Computational Chemistry Shows The Way To Safer Biofuels
Mathematical modeling to ensure that climate-friendly alternatives to fossil fuel do not harm health and environment
Replacing gasoline and diesel with plant-based bio fuels is crucial to curb climate change. But there are several ways to transform crops to fuel, and some of the methods result in bio fuels that are harmful to health as well as nature.
Now a study from the University of Copenhagen shows that it is possible to predict just how toxic the fuel will become without producing a single drop. This promises cheaper, faster and above all safer development of alternatives to fossil fuel.
Solvejg Jorgensen is a computational chemist at the Department of Chemistry in Copenhagen. Accounts of her new computational prediction tool are published in acclaimed scientific periodical The Journal of Physical Chemistry A.
Among other things the calculations of the computer chemist show that bio fuels produced by the wrong synthesis path will decompose to compounds such as health hazardous smog, carcinogenic particles and toxic formaldehyde. Previously an assessment of the environmental impact of a given method of production could not be carried out until the fuel had actually been made. Now Jorgensen has shown that various production methods can be tested on the computer. This will almost certainly result in cheaper and safer development of bio fuels.
“There is an almost infinite number of different ways to get to these fuels. We can show the least hazardous avenues to follow and we can do that with a series of calculations that take only days”, explains Jorgensen.
Chemically bio fuel is composed of extremely large molecules. As they degrade during combustion and afterwards in the atmosphere they peel of several different compounds. This was no big surprise. That some compounds are more toxic than others did not come as a revelation either but Jorgensen was astonished to learn from her calculations that there is a huge difference in toxicity depending on how the molecules were assembled during production. She was also more than a little pleased that she could calculate very precisely the degradation mechanisms for a bio fuel molecule and do it fast.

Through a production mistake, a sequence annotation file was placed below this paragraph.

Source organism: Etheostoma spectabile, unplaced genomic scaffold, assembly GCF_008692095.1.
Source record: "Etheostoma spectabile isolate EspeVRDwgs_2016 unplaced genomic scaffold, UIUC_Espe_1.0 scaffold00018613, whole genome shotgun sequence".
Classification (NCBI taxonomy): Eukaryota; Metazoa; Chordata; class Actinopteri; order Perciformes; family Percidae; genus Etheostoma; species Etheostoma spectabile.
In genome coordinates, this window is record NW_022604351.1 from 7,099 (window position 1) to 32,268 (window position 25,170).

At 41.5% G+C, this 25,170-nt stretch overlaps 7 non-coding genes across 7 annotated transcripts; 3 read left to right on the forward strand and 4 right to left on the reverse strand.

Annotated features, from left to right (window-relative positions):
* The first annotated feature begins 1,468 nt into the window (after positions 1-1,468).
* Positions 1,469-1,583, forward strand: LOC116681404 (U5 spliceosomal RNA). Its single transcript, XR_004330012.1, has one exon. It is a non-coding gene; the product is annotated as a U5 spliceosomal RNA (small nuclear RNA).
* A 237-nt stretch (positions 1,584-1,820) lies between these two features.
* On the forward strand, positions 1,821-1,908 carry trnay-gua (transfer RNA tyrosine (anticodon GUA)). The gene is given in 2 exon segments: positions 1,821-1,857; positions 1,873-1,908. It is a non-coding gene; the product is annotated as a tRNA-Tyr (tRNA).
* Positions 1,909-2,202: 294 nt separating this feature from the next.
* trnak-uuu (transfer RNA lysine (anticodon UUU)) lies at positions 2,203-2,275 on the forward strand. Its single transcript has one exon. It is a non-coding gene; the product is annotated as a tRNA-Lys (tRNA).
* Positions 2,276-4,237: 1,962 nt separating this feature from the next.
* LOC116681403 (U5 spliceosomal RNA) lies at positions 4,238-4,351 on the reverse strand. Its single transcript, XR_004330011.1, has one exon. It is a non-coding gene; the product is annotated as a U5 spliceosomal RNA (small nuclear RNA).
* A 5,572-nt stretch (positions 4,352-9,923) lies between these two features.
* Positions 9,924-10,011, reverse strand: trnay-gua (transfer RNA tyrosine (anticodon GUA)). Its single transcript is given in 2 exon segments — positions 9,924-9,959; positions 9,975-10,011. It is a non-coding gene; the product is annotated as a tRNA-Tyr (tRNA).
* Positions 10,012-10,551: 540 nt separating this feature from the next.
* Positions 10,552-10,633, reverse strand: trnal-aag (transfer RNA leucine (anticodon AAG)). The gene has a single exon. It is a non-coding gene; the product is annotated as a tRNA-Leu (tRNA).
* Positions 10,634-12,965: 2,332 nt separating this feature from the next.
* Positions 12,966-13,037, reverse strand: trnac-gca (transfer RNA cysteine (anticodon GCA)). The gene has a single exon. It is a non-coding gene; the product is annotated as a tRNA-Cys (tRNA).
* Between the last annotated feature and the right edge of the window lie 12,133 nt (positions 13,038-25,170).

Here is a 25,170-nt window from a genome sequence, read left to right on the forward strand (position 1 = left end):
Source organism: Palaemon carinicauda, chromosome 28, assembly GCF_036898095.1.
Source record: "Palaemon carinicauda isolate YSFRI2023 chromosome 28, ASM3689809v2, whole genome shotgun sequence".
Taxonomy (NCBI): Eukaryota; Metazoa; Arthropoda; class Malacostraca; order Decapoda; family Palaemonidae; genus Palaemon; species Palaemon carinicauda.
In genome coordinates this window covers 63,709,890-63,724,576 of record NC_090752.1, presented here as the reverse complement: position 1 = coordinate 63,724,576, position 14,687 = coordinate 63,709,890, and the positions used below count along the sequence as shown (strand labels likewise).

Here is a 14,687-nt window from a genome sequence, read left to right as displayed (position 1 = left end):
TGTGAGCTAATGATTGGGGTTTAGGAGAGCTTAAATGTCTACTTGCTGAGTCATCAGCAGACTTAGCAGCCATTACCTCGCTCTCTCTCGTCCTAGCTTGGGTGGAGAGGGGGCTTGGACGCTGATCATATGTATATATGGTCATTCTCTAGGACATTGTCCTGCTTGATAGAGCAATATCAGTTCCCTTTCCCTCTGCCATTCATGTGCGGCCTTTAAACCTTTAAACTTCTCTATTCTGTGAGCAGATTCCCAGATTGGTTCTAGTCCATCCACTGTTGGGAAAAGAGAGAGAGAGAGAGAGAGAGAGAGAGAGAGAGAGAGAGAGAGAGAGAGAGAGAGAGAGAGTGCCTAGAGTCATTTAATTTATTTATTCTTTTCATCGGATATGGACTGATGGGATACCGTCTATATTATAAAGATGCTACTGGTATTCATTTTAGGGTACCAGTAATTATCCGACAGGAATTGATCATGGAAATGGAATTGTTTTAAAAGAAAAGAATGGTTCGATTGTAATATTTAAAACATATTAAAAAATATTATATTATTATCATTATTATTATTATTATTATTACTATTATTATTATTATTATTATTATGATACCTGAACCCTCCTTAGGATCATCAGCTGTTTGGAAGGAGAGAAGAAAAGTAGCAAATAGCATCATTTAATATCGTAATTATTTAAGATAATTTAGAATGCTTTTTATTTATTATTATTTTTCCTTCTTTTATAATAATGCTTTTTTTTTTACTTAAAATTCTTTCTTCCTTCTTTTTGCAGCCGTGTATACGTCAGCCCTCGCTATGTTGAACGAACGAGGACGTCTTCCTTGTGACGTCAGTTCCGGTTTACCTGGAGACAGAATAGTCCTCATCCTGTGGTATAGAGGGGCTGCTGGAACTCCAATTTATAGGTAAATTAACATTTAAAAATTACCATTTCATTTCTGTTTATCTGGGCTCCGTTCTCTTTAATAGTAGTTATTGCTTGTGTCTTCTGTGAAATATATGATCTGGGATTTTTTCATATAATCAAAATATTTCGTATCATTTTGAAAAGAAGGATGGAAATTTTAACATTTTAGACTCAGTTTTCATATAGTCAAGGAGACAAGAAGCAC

“In order to find the best production method a chemist might have to test thousands of different types of synthesis. They just can’t wait for a method that takes months to predict the degradation mechanisms”, explains Jorgensen who continues: “On the other hand: For a chemist who might spend as much as a year trying to get the synthesis right it would be a disaster if their method leads to a toxic result”.
It seems an obvious mission to develop a computational tool that could save thousands of hours in the lab. But Solvejg Jorgensen wasn’t really all that interested in bio fuels. What she really wanted to do was to improve existing theoretical models for the degradation of large molecules in the atmosphere.
To this end she needed some physical analysis to compare to her calculations. Colleagues at the Department of Chemistry had just completed the analysis of two bio fuels. One of these would do nicely. But Jorgensen made a mistake. And instead of adding just another piece to a huge puzzle she had laid the foundation for a brand new method.
“I accidentally based my calculations on the wrong molecule, so I had to start over with the right one. This meant I had two different calculations to compare. These should have been almost identical but they were worlds apart. That’s when I knew I was on to something important”, says Solvejg Jorgensen, who has utilised her intimate knowledge of the theoretical tool density functional theory and the considerable computing power of the University of Copenhagen.
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